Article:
Some tasty recommendations to try
Just imagine. My first memory of being taken to a fine-dining restaurant was as a very small boy.
An American friend (we thought all Americans were rich) took my mother and I out for a rare treat and, as cars were few and far between then, we left our cottage — across from what is now the City Hall car park — and went by horse and carriage to Bailey’s Bay.
Now after so many years in the wine trade, many restaurant folks have been in our home and we in most of their establishments.
Many of us are missing these good times, but there are some restaurants offering takeout menus and some of us are happy to do our best to recreate the experience in our home.
Personally, we are all set. Many years ago we purchased a quite large semi-professional range, built a fine kitchen around it, added some bedrooms and so on and voila, we had a family home. Add the restaurant background of my wife and we were all ready!
Now that our shop on Harbour Road in Paget and Discovery Wines on Bakery Lane in Pembroke are taking orders for pick-up, I would like to suggest a few wines that have been popular in restaurants.
Pascal Jolivet 2018 Sancerre is a candidate for our most-asked-for sauvignon blanc and Pascal tells us that 2018 is quite possibly the most perfect year in the past fifty. We know to expect flint, gooseberry and a touch of green pepper, but 2018 added greater fruit and floral sensations. James Suckling rates it a fine 92/100 and writes: “Sancerre with pretty sliced grapefruit and light fennel and lemon leaf character on the nose and palate. Medium to full body. Fresh acidity. Clean finish. Serious concentration from the vintage. Drink now.” $31.85.
Two villages in Burgundy that sit on deposits of clay and limestone from the Jurassic age, join together and make a very fine chardonnay. Their names are Pouilly and Fuisse and their 2018 is a seductive wine that is golden in colour with green tints. Exceptional weather conditions give us floral fruity aromas with a hint of almonds and ethereal lightness. It will be at its best at about 55F. Wine Spectator magazine gives it 90/100 and we sell a bottle of Drouhin 2018 Pouilly Fuisse for $36.15. I have just made my weekly outing for food and thinking this will do justice to fresh haddock.
As the weather begins to warm, I am mindful of a wine that some of our fine restaurants did very well with by the glass and the bottle. James Suckling gives the 2018 92 points and writes, “This is the real McCoy for this price point. The freshness here is undeniable, as it exudes citrus, rose petals, nectarines, sliced, dill and coriander and the signature strawberries and cream. Flavourful and intense on the medium to full-bodied palate yet so very restrained and elegant.” He is reviewing Whispering Angel 2018 Rosé from Château D’Esclans in Provence. $28.55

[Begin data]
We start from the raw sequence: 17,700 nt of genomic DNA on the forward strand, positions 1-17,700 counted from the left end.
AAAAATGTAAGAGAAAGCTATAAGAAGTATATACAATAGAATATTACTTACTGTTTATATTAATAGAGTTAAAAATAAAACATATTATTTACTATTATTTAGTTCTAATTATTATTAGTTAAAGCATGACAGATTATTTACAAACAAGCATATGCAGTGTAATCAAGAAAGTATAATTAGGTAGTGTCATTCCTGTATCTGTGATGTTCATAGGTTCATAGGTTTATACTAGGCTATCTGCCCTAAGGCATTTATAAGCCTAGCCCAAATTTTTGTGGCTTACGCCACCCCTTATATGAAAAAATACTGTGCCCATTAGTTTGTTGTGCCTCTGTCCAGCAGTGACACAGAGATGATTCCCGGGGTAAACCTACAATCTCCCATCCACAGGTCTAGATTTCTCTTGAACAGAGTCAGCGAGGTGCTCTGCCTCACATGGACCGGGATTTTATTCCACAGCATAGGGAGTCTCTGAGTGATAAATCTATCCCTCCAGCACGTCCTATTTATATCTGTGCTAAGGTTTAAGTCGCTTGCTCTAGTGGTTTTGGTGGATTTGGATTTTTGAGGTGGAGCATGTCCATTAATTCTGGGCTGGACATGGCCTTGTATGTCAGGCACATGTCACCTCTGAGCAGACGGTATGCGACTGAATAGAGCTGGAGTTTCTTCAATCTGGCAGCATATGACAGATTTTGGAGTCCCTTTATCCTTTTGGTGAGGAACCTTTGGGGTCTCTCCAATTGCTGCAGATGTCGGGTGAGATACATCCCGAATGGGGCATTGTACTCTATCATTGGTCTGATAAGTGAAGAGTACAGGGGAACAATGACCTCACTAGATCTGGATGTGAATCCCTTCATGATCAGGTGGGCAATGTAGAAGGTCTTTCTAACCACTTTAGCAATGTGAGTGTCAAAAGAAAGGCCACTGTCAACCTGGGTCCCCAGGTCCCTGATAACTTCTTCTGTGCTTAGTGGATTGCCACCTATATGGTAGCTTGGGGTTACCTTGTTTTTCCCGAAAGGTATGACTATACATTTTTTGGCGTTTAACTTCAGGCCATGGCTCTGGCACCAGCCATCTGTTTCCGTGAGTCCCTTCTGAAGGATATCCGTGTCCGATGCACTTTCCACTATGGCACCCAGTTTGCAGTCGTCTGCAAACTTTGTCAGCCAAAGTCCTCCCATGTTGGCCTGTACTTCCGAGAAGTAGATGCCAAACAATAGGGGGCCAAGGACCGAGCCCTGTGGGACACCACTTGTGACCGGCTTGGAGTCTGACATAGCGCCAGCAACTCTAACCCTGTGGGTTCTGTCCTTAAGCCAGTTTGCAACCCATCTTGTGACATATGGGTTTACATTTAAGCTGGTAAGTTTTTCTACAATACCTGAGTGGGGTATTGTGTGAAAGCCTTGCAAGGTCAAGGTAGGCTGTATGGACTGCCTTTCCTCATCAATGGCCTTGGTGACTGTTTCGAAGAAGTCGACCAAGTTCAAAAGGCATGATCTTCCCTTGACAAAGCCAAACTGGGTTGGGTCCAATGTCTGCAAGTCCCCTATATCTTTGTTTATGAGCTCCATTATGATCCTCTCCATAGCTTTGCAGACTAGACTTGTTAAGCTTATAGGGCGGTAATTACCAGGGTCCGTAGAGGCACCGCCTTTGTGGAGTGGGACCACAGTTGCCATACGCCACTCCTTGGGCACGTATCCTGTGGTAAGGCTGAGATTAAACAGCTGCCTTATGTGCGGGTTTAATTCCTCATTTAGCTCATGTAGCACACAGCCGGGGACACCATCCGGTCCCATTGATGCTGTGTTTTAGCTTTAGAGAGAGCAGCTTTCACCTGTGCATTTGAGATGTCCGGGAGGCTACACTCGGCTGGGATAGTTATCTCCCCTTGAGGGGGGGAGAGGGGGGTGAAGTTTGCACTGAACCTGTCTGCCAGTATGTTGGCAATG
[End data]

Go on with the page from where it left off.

Good Californian pinot noir has been so trendy by the glass and Talbott has been a top seller. The website Vinous rates our Talbott Kali Heart 2016 Pinot Noir 90/100 and says: “A brilliant red. Lively red berry and candied rose aromas pick up notes of cola and allspice in the glass. Fleshy and seamless on the palate offering fresh raspberry and cherry flavours that become sweeter with air. A minerally flourish adds lift and cut to the floral-dominated finish which lingers with very good tenacity.” $29.10.
Napa Valley cabernet sauvignon can certainly be numbered among the world’s very best, but the land is so much in demand that vineyard and grape prices have soared. For a special treat we can offer you a 95 Parker point for under $50 though. Here is what he thinks of the Louis Martini 2014 Napa Valley Cabernet Sauvignon: “The 2014 Cabernet Sauvignon Napa Valley spends 18 months in a combination of 30 per cent new and 70 per cent used French and American barrels. It is another big boy at 15.4 per cent natural alcohol. This wine, which was not yet in bottle, is fabulous, and there are 42,000 cases of it. One of the strongest efforts yet from the Martinis, this cuvée still sells at a fair price for something this compelling. The wine has an opaque purple colour, a beautiful nose of blueberries, blackcurrants, liquorice, camphor and graphite. The wine is full-bodied and multilayered on the palate with sensational richness and length. It should drink well for 20 to 25 years.” Our price is $48.30.
Bordeaux reds are always popular in restaurants and among our top few is Château Teyssier St Emilion Grand Cru. We are just switching over to the fabulous 2015 vintage that Canadian critic Natalie MacLean rates 92/100 and describes this way: “This is a full-bodied and elegant 70 per cent merlot and 30 per cent cabernet franc red wine blend from Château Teyssier. Fresh and fragrant red plums, baking spice and dried tobacco leaf on the 2015 vintage, silky and velvety on the palate with plushy plum, red and dark berries, sweet cake spice and vanilla flavours on this flavoursome Bordeaux red. Food pairings: pizza, pasta, rare steaks, pork tenderloin.” $42.15.
I believe that the first restaurant opened in Paris in 1765 and wine has been with us for 7,000 years, so we should light the candles, put on the dinner music and imagine a more prepared future for us all.
• This column is an advertorial for Burrows Lightbourn Ltd. E-mail firstname.lastname@example.org or 295-0176. Burrows Lightbourn has stores in Hamilton (Front Street East, 295-1554), Paget (Harbour Road, 236-0355) and St George (York Street, 297-0409). Visit www.wineonline.bm
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